Roche has staked its claim to the cornerstone of first-line treatment of colorectal cancer, saying its Xeloda and Avastin drugs “set new standards” for the management of the disease.

A study published at the European Society of Medical Oncology (ESMO) meeting in Istanbul show that oral Xeloda (capecitabine) should replace the combination of 5-FU and leucovorin in colorectal cancer regimens, while adding Avastin (bevacizumab) to standard chemotherapy significantly improved progression-free survival.

The 2,034-patient NO16966 trial found that the XELOX regimen of Xeloda plus oxaliplatin was as effective as the current standard FOLFOX-4 (infused 5-FU/leucovorin plus oxaliplatin) in maintaining progression-free survival in patients with metastatic colorectal cancer.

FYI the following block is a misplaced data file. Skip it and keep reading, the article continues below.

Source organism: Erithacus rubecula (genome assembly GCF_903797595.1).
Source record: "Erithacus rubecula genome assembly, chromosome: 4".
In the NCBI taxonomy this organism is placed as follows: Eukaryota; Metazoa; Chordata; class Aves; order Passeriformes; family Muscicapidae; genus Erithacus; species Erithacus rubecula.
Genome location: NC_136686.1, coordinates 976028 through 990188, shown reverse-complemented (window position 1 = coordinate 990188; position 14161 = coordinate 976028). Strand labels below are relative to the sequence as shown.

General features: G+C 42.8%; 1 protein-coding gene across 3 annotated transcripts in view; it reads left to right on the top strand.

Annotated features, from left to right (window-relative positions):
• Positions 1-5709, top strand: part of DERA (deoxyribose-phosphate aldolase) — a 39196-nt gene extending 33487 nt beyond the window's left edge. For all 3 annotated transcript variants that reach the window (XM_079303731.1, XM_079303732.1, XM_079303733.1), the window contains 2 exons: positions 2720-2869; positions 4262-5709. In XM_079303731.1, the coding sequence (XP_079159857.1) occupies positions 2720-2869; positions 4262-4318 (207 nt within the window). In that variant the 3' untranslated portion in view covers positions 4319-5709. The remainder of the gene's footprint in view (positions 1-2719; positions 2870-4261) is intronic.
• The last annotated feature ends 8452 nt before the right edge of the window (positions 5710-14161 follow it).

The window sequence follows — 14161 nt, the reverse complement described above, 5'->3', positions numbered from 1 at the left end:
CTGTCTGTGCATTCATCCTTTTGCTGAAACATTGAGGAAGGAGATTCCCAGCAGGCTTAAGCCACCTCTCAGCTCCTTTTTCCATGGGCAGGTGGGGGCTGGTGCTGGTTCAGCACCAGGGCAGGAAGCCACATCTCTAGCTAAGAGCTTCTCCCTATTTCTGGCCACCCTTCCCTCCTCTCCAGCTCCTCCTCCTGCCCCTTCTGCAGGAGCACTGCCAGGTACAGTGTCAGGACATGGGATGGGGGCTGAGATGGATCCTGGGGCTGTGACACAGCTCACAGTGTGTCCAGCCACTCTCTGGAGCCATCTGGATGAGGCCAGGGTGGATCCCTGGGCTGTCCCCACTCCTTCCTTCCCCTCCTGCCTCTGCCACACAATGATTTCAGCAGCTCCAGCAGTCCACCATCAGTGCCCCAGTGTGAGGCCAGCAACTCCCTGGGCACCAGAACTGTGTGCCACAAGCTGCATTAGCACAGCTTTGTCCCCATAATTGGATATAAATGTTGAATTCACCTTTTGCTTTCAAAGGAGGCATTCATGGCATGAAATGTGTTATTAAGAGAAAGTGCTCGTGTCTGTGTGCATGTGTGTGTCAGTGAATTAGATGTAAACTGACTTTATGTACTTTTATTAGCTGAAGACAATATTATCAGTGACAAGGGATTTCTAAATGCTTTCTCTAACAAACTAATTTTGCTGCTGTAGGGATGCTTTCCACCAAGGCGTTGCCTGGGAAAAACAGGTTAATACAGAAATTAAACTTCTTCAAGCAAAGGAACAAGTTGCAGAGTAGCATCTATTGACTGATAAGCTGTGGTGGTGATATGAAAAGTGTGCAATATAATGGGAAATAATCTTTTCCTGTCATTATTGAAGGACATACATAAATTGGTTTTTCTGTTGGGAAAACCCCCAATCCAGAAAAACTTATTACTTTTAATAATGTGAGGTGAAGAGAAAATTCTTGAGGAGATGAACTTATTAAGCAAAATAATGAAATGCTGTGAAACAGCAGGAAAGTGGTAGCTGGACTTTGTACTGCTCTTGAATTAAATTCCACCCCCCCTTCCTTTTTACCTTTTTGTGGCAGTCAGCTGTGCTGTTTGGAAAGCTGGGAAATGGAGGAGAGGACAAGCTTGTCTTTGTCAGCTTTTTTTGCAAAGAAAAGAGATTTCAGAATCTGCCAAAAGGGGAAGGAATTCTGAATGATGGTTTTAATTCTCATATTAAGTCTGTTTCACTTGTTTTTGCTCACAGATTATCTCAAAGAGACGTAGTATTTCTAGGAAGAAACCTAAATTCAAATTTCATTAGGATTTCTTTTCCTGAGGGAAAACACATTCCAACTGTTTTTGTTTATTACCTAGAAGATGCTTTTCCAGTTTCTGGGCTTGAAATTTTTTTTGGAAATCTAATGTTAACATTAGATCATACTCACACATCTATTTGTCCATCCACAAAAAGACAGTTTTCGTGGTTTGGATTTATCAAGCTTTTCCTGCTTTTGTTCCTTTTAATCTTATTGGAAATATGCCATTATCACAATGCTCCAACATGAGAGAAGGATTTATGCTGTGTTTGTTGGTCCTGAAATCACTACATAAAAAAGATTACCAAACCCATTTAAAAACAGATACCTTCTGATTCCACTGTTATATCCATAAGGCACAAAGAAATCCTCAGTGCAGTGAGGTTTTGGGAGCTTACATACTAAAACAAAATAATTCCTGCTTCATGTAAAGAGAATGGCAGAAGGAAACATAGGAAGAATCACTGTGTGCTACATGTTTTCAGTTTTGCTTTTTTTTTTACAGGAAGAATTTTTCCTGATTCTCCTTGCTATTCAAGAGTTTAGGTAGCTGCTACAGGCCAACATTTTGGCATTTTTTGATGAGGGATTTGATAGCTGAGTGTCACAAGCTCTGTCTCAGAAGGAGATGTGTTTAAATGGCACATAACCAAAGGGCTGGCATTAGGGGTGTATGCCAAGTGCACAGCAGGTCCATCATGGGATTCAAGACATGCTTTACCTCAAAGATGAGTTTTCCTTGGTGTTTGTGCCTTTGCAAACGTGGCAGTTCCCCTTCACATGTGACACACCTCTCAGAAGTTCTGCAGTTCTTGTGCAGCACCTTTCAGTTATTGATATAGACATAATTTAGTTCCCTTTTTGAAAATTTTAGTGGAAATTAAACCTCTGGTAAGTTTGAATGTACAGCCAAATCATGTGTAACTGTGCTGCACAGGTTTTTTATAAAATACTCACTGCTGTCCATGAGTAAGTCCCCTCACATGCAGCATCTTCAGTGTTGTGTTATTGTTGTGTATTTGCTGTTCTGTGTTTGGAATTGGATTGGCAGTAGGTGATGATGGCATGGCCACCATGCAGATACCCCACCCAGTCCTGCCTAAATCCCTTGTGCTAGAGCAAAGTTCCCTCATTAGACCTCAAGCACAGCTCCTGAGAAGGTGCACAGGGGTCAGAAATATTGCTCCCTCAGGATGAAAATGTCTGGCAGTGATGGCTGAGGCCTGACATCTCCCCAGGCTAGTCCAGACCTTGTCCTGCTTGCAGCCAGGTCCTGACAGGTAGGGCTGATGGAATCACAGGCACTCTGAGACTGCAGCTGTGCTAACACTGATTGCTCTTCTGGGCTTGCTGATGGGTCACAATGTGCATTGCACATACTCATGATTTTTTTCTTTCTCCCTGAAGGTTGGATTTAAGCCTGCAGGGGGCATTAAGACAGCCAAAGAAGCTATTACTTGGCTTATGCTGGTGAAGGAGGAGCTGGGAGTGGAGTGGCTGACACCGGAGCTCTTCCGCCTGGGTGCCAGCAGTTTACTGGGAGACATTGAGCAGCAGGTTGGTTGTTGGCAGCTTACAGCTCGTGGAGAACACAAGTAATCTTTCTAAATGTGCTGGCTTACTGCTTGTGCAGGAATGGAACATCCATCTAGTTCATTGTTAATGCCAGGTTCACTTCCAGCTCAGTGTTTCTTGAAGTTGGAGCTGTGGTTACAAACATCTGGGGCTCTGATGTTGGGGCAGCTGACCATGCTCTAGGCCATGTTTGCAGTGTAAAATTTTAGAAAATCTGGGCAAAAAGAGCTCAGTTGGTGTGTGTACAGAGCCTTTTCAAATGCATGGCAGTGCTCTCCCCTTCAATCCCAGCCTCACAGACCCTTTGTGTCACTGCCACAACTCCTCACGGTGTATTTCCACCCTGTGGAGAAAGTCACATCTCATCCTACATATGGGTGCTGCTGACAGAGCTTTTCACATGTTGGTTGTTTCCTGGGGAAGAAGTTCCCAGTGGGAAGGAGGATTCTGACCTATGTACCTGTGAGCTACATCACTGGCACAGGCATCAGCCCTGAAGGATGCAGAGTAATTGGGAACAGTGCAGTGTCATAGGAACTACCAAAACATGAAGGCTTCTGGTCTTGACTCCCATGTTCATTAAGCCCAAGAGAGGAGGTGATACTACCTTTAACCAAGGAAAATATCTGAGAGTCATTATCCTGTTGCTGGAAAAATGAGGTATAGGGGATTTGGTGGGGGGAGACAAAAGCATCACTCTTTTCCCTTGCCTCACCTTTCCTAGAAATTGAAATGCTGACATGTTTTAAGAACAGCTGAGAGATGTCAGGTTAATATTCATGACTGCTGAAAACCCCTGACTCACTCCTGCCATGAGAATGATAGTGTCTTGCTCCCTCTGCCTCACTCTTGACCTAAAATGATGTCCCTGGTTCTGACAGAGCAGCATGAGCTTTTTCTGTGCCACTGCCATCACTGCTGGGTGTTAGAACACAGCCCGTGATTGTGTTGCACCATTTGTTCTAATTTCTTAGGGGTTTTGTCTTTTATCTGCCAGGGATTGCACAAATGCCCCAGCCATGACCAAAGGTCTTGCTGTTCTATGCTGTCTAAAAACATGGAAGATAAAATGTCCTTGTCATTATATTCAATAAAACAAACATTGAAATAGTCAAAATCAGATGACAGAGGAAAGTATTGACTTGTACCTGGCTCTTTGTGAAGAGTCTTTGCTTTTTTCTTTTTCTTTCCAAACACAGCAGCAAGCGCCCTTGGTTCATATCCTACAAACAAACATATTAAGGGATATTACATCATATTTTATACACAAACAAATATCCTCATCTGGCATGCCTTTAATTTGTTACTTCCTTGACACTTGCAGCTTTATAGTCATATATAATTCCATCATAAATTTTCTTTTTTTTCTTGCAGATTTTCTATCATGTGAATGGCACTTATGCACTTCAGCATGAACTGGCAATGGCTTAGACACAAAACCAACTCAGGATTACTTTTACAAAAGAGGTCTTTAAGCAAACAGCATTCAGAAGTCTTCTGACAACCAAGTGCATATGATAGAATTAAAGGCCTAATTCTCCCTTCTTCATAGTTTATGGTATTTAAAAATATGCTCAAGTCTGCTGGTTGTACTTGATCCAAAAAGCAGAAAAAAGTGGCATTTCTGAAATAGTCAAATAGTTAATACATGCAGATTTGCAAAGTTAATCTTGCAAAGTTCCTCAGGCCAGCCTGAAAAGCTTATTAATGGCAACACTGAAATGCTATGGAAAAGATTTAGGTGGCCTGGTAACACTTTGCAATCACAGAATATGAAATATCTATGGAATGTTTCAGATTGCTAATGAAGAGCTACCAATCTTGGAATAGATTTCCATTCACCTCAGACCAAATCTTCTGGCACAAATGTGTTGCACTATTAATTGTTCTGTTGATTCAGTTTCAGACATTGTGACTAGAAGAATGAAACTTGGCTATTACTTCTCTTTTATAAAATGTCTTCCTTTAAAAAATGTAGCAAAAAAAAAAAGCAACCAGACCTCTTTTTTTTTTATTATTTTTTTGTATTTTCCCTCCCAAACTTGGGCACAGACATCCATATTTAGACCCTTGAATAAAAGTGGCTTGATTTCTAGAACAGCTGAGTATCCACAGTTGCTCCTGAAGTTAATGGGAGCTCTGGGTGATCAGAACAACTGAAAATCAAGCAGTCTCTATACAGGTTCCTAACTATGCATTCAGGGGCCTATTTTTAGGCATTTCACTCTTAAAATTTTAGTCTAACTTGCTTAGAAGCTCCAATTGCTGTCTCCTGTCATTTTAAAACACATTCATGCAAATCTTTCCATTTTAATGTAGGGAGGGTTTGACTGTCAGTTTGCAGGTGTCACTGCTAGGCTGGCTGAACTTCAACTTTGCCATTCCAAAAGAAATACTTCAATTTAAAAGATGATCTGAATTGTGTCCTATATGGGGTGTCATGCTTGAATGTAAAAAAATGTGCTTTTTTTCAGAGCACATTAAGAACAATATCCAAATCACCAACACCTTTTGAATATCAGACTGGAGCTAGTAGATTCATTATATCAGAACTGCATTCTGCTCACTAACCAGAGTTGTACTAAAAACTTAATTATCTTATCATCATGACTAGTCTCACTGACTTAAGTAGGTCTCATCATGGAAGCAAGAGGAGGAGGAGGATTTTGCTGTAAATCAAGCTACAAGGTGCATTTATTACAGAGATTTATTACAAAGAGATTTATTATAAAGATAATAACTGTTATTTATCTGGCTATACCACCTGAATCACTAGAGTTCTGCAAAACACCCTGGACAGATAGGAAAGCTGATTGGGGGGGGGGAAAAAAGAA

Because Xeloda is given orally, the amount of time spent receiving infusions with XELOX is just two hours, compared to 48 hours for the FOLFOX-4 regimen, commented Prof Jim Cassidy, co-lead investigator for the study and chair of medical oncology at Beatson Oncology Centre in Scotland.

Moreover, adding Avastin to chemotherapy gave a 20% increase in progression-free survival, he said.

Meanwhile, Roche also reported data at ESMO showing that Xeloda can confer significant benefits added to standard chemotherapy with Herceptin (trastuzumab) and docetaxel in advanced HER-2-positive breast cancer patients.

According to the Phase II data the median delay in the progression of the disease increased significantly from just below 14 months to over 18 months when Xeloda was added to the regimen, while progression-free survival increased from 13 to 15 months.

The results “provide the first evidence that adding a third chemotherapy to the most commonly used first-line regimen provides a considerable extra benefit for patients with a particularly aggressive form of the disease,” said Roche in a statement.